In the aftermath of Hurricane Irma’s destructive path through Florida in 2017, the collective voices of first responders and Florida Health Department officials echoed a sentiment of disbelief: “I am astounded by the number of individuals with dementia living alone.” The devastation left behind by the storm had uncovered a startling reality – that many elderly and vulnerable adults were facing the challenges of aging and cognitive decline without any support or assistance. It was a sobering reminder of the fragility of human life, and the importance of community and resources to help those who may not have the means to care for themselves.
The reality is there’s no way for us to quantify this issue accurately. Many of these individuals live without recognition, and some without a diagnosis. To make matters worse, some of their loved ones are oblivious to their medical condition, while others deliberately choose to ignore it or pretend it doesn’t exist in order to avoid getting involved.

The concept of being a Good Samaritan has become a rarity in today’s world. Many individuals in today’s society seem to lack compassion or a sense of responsibility toward their elderly neighbors.

Unfortunately, it often takes a tragedy for people to pay attention. For those living with dementia without companionship, the catalyst is usually something serious like hospitalization. Dehydration, accidental overdose, or a fall are common reasons why these individuals end up in the emergency room. It’s not until then that their families realize they need more supervision to continue living at home independently. This realization often leads to legal decisions about their future.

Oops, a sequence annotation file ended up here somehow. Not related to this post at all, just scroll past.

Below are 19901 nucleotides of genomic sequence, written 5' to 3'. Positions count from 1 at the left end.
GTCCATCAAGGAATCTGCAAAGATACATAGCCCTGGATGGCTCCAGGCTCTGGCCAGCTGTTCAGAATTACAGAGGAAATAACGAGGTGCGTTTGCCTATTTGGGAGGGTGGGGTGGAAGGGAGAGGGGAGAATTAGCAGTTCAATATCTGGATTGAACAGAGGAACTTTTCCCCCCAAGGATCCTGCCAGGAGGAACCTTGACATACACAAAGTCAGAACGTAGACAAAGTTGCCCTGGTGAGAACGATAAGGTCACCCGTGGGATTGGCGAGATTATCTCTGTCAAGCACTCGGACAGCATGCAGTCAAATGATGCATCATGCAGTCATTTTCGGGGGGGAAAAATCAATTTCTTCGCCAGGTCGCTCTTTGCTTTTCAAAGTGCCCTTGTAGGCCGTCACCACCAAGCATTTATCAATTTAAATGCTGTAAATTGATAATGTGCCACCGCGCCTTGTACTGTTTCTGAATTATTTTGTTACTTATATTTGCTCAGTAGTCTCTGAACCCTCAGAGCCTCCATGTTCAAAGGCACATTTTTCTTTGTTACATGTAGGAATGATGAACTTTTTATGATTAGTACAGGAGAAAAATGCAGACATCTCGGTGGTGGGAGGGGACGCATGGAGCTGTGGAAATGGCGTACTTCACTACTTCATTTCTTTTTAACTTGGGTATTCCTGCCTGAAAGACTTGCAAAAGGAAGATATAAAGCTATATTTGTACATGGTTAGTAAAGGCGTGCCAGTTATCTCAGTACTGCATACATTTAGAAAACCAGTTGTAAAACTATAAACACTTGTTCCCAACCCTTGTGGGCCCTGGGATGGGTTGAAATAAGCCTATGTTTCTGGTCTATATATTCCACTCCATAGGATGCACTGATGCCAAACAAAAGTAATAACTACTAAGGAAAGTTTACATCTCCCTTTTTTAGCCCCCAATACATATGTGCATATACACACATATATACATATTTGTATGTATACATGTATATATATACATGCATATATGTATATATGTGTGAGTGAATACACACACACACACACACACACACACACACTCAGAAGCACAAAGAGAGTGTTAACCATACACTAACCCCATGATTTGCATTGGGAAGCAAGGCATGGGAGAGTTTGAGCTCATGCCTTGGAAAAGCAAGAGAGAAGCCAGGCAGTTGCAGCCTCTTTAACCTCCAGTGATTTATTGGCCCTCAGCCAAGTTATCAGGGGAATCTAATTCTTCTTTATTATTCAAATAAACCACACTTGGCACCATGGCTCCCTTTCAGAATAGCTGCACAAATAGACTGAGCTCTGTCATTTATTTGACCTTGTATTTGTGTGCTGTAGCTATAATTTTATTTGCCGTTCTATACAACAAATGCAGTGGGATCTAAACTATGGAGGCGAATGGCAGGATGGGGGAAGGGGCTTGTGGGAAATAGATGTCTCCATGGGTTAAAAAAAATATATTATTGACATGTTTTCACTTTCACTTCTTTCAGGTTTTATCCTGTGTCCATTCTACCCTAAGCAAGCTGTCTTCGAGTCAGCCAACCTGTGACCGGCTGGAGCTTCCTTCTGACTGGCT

The effects of some dementia-related diseases can accelerate at a surprising pace, leaving those affected to face the burden of managing on their own and feeling as though time is slipping away much quicker than expected.

We must prioritize our elderly population and pay close attention to their needs, whether they live in our communities, attend our places of worship, or even go grocery shopping. Additionally, it is important to note that conditions related to dementia can start as early as one’s forties and sixties.

Be on the lookout for any unusual signs, such as piles of unopened mail, a decline in social activities, or unexpected weight changes. We must leave behind the idea of “senior moments” and instead focus on asking questions and addressing concerns in the present. The stigmas surrounding dementia can be dangerous. It’s important to be proactive and ask probing questions rather than ignoring the situation until it becomes critical. Don’t be afraid to inquire about their recent doctor visits, family communication, or offer to go grocery shopping together. These small actions can make a big difference.

Showing kindness and lending a hand to those in need is commendable. Taking action to assist someone in a difficult situation is something to take pride in.

Gary Joseph LeBlanc, CDCS
Education Director
Dementia Spotlight Foundation